Adventures in Updating

Eclipse, PDT, & Aptana Studio
By Sol in Lab

Ever since I started using Eclipse as my main IDE for development, I’ve used PDT (PHP Development Tools) and Aptana plugins.  New versions of Eclipse and both plugins had come out, but I didn’t care to upgrade because my configuration worked great for my needs.  However, over time, things began to get bogged down and working on PHP projects had become quite sluggish, so I decided to upgrade Eclipse, PDT, and Aptana to their latest versions.

Unfortunately, it was not as smooth of a ride as I would have hoped.

Eclipse and the 64-bit Monster

Earlier this year, I upgraded from Windows XP to Windows 7 (64-bit).  Nonetheless, I kept using my current version of Eclipse, and despite being only 32-bit, it chugged along without much of a hiccup.  Since I was updating Eclipse, I decided to check out the 64-bit version of Eclipse 3.7 (Indigo) and see if there was any difference.  There was one big difference– the 64-bit version of Java needed to be installed as well.  This created a short string of issues because my 32-bit Java-based programs would no longer run.  Reinstalling the 32-bit version of Java resolved those issues and it appears that both 32-bit and 64-bit versions of Java are humming along without any conflicts.


My last experience with installing and configuring PDT was not a good one.  I suppose this may be why I haven’t updated in such a long time– once I got it working, I didn’t want to mess with it.  As I recall, I ultimately had to use on of the beta versions of PDT because the latest release at the time had some showstopping bugs.

Thankfully, I didn’t have any big issues getting PDT 3.0 up and running.  In fact, it was incredibly simple, and following the official installation instructions worked without a hitch.

Aptana Studio

Aptana rules the roost when it comes to working with standard web files (specifically HTML, JS, & CSS), but PHP support has been somewhat lackluster in previous versions.  In fact, Aptana Studio 2 did not even include PHP support, so even the developers knew that Aptana was better without sub-par PHP support.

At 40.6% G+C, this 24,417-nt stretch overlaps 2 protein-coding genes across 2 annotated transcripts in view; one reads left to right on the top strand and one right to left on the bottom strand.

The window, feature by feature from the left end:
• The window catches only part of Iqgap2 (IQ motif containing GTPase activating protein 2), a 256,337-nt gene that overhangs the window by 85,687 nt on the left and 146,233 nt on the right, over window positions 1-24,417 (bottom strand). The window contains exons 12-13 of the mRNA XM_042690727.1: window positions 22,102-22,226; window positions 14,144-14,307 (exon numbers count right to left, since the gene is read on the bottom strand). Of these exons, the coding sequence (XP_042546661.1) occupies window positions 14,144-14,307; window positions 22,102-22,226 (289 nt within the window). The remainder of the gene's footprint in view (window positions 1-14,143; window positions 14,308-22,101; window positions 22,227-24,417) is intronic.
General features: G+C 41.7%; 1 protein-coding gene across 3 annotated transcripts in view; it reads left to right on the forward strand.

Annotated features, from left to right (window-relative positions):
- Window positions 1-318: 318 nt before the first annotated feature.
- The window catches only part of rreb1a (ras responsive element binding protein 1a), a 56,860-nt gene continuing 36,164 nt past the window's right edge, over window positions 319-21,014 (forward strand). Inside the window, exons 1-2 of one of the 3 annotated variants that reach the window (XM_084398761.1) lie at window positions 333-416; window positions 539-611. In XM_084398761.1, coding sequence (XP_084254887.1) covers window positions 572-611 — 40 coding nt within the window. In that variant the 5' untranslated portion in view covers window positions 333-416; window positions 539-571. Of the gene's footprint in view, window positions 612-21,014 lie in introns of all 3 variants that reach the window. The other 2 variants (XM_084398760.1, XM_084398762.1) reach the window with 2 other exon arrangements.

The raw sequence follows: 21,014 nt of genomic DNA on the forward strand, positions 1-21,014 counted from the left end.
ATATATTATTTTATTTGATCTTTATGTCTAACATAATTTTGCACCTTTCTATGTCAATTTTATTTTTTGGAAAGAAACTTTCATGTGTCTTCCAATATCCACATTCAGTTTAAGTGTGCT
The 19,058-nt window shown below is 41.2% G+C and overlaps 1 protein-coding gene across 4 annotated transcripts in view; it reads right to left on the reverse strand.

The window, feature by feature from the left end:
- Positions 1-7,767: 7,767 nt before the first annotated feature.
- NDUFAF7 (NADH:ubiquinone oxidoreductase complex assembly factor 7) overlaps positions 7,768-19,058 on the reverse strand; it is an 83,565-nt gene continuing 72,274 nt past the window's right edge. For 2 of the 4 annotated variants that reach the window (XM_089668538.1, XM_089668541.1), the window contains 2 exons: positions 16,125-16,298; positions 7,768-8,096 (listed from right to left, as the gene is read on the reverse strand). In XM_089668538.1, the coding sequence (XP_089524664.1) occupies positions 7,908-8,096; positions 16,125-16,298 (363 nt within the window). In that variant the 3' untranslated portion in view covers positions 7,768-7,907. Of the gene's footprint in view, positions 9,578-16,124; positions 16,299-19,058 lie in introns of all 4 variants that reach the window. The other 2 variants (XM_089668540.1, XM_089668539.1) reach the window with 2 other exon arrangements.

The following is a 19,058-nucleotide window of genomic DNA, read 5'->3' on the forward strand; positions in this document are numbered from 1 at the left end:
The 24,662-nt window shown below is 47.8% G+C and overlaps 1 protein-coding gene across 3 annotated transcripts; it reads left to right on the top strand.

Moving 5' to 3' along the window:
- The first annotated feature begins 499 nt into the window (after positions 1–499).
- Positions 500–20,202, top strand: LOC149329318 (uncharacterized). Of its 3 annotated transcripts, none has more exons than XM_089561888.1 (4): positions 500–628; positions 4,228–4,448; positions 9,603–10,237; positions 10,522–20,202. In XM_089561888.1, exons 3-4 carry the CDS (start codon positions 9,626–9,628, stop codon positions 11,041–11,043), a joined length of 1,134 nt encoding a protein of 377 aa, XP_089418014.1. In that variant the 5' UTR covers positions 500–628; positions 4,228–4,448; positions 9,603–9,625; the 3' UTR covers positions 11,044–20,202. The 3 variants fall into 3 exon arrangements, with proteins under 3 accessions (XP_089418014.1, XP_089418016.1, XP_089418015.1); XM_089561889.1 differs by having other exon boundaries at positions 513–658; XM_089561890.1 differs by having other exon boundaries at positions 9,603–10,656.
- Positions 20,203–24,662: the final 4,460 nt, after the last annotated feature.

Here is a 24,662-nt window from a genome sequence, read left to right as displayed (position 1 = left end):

This was fine because I had already been using PDT for my PHP needs, so Aptana fit perfectly into my workflow when I needed to edit HTML, CSS, and JS files.

Initially, I was just going to run lean and mean with an Eclipse/PDT combo and install Aptana later on down the road.  However, it soon became clear that I needed a solution for working with web files, so I decided to install Aptana Studio 3.

This is where the ride got a little bumpy.

After installing Aptana Studio 3, I found that PDT was now reporting errors when opening PHP files.

Not good.

Unsupported Content Type Error

On the flipside, Aptana Studio 3 comes with New and Improved PHP support, so instead of fiddle with settings, I decided to simply uninstall PDT and put Aptana’s new PHP support to the test.

Despite a few strange inconsistencies, I actually really like Aptana’s PHP support.  It was fast and smooth, and Aptana’s PHP content assist was better than PDT ever has been (for one, allowing me to easily tab between function parameters).

Unfortunately, there was a dealbreaker in regards to Aptana’s PHP support:

PDT’s “Open Method” feature is incredibly useful as it allows you to browse through all of a project’s classes and methods.  This is immensely useful when looking for potential methods to use when developing WordPress plugins or simply when you cannot remember the exact name of a specific method.

Open Method Wizard

So it was with a bit of a heavy heart that I uninstalled Aptana Studio 3 and settled for Aptana Studio 2 so that I could use PDT without conflicts and retain some facility for editing JS and CSS files.

In the hopes that someone was listening, I made a (desperate) plea to Aptana

I also filed a feature request for Aptana.

Swooping in to the Rescue

Literally minutes later, the good folks at Aptana reached out and provided me with information that shone a small ray of hope on my predicament.

After a bit more research and requisite tweaking, I now have a solution for using PDT and Aptana Studio 3 at the same time!

Hopefully this is the end of digging into Eclipse configurations and I can actually get to work on my own projects now.